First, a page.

I can’t think that Godwin was bad, without thinking the adults in my life as a child were BAD, including my parents. I am not quite ready to brand them as BAD. In many ways, they reflected attitudes from another era. They were part of the Greatest Generation. However, when the time came, they also made the necessary changes regarding educational equality and both worked in schools that accommodated all races, quite successfully.
Transition is exactly that—transition. People with one set of values just don’t wake up one morning and poof! Their way of life and the values that they attach to that way of life don’t vaporize. There is a learning process that goes with change–going from old ways to new ways. I salute my parents for making those changes ,perhaps not overnight, but they made them. They moved from old thinking to new thinking.
As I watched the school board circus side-show on TV last night, I especially thought of my mother. It was the 10th anniversary of her death. I just didn’t need to hear that people like her were BAD people. Mr. Sawyer, you owe me a personal apology. I worked for Prince William County for decades. I turned off my TV last night feeling like I had wasted my entire adult life working for a county whose leadership was going to declare most of my childhood past, including my parents and adults who had shaped me into the person I am today as BAD.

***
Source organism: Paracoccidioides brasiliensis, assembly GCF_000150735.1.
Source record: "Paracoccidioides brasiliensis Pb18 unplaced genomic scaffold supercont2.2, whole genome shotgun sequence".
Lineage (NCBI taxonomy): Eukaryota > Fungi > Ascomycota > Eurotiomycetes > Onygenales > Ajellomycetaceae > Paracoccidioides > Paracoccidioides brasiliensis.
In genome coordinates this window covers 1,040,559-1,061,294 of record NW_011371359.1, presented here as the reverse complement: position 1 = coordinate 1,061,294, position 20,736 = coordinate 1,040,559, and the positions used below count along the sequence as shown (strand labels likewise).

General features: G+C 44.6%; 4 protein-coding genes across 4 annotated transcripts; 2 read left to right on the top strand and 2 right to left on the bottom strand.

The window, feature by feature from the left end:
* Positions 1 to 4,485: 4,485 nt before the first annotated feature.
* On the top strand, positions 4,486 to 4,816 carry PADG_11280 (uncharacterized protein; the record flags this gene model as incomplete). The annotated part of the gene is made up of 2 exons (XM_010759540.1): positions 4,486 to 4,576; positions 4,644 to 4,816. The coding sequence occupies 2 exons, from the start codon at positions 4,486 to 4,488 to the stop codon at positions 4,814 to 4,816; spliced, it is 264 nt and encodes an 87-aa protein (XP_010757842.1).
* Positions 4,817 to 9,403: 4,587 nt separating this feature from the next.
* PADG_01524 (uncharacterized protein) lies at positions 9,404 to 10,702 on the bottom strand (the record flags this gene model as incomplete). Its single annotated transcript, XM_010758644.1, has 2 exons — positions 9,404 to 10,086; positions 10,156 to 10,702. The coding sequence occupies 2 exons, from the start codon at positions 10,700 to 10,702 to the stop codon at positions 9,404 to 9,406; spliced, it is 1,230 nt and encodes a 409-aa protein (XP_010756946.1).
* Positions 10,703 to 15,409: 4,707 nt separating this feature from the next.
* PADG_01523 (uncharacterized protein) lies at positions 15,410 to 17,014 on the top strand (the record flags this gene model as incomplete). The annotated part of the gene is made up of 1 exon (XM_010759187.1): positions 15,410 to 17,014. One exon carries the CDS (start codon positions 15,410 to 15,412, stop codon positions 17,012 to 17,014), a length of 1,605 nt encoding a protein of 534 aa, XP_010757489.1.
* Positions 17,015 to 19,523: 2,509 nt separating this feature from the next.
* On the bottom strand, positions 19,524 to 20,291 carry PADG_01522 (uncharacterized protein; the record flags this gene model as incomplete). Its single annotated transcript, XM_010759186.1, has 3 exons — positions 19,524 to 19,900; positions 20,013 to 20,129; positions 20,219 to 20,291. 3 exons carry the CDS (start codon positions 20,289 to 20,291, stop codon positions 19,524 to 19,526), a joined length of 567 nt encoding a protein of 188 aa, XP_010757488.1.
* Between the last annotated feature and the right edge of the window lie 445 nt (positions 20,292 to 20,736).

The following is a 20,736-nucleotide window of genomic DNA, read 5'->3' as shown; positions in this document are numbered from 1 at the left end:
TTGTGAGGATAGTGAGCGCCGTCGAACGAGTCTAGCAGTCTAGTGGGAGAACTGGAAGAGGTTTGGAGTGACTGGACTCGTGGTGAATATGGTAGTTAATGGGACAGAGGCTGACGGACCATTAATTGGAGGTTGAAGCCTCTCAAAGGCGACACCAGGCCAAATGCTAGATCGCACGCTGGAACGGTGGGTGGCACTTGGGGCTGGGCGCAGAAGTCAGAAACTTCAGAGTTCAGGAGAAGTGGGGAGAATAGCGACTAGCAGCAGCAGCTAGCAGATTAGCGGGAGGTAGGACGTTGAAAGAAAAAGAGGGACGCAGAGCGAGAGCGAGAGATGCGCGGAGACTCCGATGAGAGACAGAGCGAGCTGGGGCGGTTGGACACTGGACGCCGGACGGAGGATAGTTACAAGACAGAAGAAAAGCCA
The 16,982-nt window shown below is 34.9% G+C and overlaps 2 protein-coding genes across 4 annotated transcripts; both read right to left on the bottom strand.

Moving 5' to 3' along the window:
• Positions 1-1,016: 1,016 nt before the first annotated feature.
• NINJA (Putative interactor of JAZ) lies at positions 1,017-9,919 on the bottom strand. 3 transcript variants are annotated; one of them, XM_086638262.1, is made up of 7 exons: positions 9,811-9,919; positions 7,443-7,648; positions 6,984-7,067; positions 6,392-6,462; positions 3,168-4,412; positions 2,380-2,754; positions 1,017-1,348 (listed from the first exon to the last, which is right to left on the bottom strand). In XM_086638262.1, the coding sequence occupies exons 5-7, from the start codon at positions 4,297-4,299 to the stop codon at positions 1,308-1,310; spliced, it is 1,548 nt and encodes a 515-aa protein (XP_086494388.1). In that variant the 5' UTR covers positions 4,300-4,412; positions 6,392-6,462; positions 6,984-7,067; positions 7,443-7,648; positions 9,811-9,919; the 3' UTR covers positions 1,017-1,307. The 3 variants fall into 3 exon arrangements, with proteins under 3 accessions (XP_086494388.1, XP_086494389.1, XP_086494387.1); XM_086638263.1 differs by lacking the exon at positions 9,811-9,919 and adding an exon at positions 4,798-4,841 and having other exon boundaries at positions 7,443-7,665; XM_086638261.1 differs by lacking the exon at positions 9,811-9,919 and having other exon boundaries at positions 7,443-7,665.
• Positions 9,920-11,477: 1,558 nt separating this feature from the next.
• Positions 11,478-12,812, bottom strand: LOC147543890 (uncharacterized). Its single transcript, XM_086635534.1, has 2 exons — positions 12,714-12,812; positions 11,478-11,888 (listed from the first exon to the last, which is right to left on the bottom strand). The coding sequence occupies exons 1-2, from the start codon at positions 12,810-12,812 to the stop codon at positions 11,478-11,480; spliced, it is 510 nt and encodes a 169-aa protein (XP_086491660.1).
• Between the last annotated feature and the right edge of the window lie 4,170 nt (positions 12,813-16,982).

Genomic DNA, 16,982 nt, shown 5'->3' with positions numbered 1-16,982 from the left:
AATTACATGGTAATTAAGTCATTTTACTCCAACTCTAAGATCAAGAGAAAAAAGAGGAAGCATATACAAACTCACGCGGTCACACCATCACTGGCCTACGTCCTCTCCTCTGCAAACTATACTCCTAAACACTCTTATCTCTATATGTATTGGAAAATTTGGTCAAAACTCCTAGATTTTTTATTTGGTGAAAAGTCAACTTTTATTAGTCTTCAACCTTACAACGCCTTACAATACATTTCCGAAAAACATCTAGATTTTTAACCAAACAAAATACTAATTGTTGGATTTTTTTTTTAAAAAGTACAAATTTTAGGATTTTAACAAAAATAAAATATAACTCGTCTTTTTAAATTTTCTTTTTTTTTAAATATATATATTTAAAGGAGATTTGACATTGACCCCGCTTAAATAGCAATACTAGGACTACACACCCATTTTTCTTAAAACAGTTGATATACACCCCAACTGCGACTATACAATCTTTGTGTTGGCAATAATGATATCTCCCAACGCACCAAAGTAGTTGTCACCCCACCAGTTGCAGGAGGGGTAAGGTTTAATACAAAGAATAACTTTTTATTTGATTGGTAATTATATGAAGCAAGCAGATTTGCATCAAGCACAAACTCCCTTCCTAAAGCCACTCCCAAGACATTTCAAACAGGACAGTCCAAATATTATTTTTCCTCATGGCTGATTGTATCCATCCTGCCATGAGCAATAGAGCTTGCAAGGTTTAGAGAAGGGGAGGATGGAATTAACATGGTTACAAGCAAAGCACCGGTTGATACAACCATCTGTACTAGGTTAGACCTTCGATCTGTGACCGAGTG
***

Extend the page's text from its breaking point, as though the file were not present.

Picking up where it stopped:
This school board as made an enemy of me. Stupid thing to do when I buy ink by the barrel.
The PWC School Board bungled this entire situation because of knee jerk reactions, ineptitude, insensitivity and lack of knowledge.
The pups should not try to tell the old dogs how things were. I know how things were. I lived through much of it. I also know that I worked hours and hours to get Doug Wilder, the first African American governor elected. My husband clocked huge amounts of hours to elect President Obama. I threw that in just to point out that no, we aren’t residual “racists.”
Old dogs don’t recover from being slapped in the face. Last night, my entire family was. We aren’t BAD people. We are people who grew up in a different era where many of the values held today were not in place. That condition doesn’t make us BAD people.
I won’t hold my breath waiting for that apology.
More information about the Lost Class of ’59